Finally, Gretchen Gueguen (UVa) and Erin O’Meara of UNC Chapel Hill discussed discovery and access. Our goals as archivists include to preserve original format and order as much as possible, and apply restrictions as necessary, while balancing this with our mission to make things accessible and available. Gretchen suggested the idea of Google Books’ “snippet” idea as a way to provide access without compromising privacy or restrictions on sensitive material. Her models for access for digital material include: in-person versus not; authenticated versus not; physical versus online access; and dynamic versus static. Erin described her use of Curator’s Workbenchwithin FOXML and Solr to control access permissions and assign restrictions and roles to e-records. Another group discussion included chewy scenarios for dealing with born-digital materials; my table had to consider: “you are at a large public academic research library; director brings several CDROMs, Zip disks and floppy disks of famous (secretive) professor from campus; they are backup files created over the years; office has more paper files; professor and his laptop are missing; no one can give further details on files; write 1 page plan for preserving/describing files; working institutional repository exists.” With no donor agreement and an understanding that the faculty member was very private, we couldn’t go ahead with full access of the material.

At the end of the day, I left with a much better grasp of how I see myself as an archivist dealing with born-digital material (primarily those on optical and disk media). It seems that item-level description works best for born-digital while aggregate description works best for analog materials. Digital records are dealt with best through collaboratively-created policies and procedures for acquiring, processing, and describing them. Great stuff!

 

 

SAA’s Sweet Home, Chicago!

Monday, August 29, 2011 6:02 pm

Last week, I had another wonderful opportunity for professional development by attending the SAA Archives 360 Conference in Chicago. I learned quite a bit and met some wonderful archivists doing amazing projects. I will try to summarize my experiences each day with highlights but I am happy to talk about my experience with anyone who wants to know more.

Wednesday:

Attended the Archivists’ Toolkit/Archon Roundtable

  • Heard that the merger of these two (ArchivesSpace) will not be public for at least 3-5 years
  • Marisa Hudspeth of the Rockefeller Archive Center presented a very interesting Plugin they created for a reference module that can be used within AT. This is something that we should look into for use in Special Collections and Archive, although we have been successfully using LibStats in the same capacity for some time now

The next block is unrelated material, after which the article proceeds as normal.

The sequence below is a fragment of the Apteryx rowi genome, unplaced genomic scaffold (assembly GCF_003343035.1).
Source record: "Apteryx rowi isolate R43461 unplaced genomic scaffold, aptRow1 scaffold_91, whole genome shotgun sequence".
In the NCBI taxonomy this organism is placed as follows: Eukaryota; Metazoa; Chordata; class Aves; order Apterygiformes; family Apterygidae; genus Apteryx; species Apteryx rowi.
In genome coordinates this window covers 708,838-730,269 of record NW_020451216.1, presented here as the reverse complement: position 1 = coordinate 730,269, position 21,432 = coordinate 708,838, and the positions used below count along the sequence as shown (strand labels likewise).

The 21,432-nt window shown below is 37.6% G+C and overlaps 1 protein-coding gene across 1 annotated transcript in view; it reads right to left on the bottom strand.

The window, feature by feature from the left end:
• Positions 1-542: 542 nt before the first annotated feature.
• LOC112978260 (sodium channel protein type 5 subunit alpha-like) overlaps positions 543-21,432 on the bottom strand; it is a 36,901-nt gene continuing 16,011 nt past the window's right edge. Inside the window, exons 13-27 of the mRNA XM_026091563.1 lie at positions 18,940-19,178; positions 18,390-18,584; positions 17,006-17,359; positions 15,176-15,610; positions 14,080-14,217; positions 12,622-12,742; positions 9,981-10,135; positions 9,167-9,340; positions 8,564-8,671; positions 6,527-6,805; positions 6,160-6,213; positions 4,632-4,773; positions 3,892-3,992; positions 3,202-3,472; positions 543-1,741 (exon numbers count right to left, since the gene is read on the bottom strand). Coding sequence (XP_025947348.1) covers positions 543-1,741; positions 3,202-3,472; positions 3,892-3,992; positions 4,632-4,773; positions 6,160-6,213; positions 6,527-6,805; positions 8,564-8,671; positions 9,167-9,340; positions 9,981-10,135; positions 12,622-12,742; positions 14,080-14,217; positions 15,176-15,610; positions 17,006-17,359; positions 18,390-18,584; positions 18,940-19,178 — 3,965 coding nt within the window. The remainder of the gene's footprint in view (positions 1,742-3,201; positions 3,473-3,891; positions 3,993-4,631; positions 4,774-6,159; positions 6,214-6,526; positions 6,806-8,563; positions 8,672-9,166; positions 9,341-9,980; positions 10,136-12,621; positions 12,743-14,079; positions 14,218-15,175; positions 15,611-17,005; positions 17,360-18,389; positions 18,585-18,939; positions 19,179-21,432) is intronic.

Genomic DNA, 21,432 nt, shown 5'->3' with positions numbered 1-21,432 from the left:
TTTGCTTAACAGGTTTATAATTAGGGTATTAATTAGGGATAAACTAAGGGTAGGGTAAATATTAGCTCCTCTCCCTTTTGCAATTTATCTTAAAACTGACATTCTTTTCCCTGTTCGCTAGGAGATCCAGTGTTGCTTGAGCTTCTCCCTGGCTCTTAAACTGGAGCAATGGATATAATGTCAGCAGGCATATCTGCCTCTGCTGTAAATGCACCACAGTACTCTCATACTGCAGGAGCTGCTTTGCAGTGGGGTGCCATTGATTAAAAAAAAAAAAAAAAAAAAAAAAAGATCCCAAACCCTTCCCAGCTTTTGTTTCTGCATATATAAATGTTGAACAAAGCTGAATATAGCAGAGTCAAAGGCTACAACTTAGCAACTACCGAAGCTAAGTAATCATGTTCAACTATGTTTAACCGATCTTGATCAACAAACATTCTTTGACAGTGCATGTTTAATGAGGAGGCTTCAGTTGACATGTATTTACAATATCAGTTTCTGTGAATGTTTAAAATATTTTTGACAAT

• ArchivesSpace (the next generation merger) does not plan to have a reference module

Attended the Cubs vs. Braves Baseball game at Wrigley field

  • Over 270 archivists from the SAA conference attended
  • Had the chance to meet many great archivists in a fun setting, including Kristy Dixon from UNC Charlotte, Renna Tuten from The University of Georgia, Laura Starratt from the Atlanta History Center, and Erin Lawrimore from UNCG
  • The Cubs WON!

Thursday:

Pay It Forward: Interns, Volunteers, and the Development of New Archivists and the Archives Profession

  • Linda Sellars of NCSU’s Special Collections Research Center spoke of her approach to working with students, interns, fellows, and volunteers. Her talk “Balancing Productivity and Learning in Work experiences for Beginning Archivists” stressed making the priorities of student projects fit in with the overall program of the department, not just “busy work.” Linda talked about the major time commitment involved in supervising students but the great amount of productivity that can be achieved when students are supervised effectively. Building in the time and the tools benefits the supervisor and the program on a whole, checking in with students often, and having a question answer area (in their case a wiki) where students and supervisors can post questions and answers, building common knowledge for the whole team. She stressed “Excellence not Perfection” when it comes to interns and students, if you strive for perfection, nothing will ever get done.
  • Lance Stuchall of the Henry Ford delivered a thought provoking and informative talk “Wanted: Free Labor: The Impact and Ethics of Unpaid Work” that really got the room buzzing. He spoke of the importance of paid internships and not “cycling one unpaid position after the other” but instead “affording dignity to the students for their professional level work.” He stated that “unpaid positions are not equal to professional positions without pay” and “if you can pay-pay” even if it is a very modest amount. An archivist from Kent State spoke up in the question and answer portion suggesting that institutions are perpetuating a cycle of poverty by requiring a MLIS for unpaid internships. I must say this was a very passionate discussion and got me thinking about how we treat our own students and interns and would love to talk more about it with anyone interested.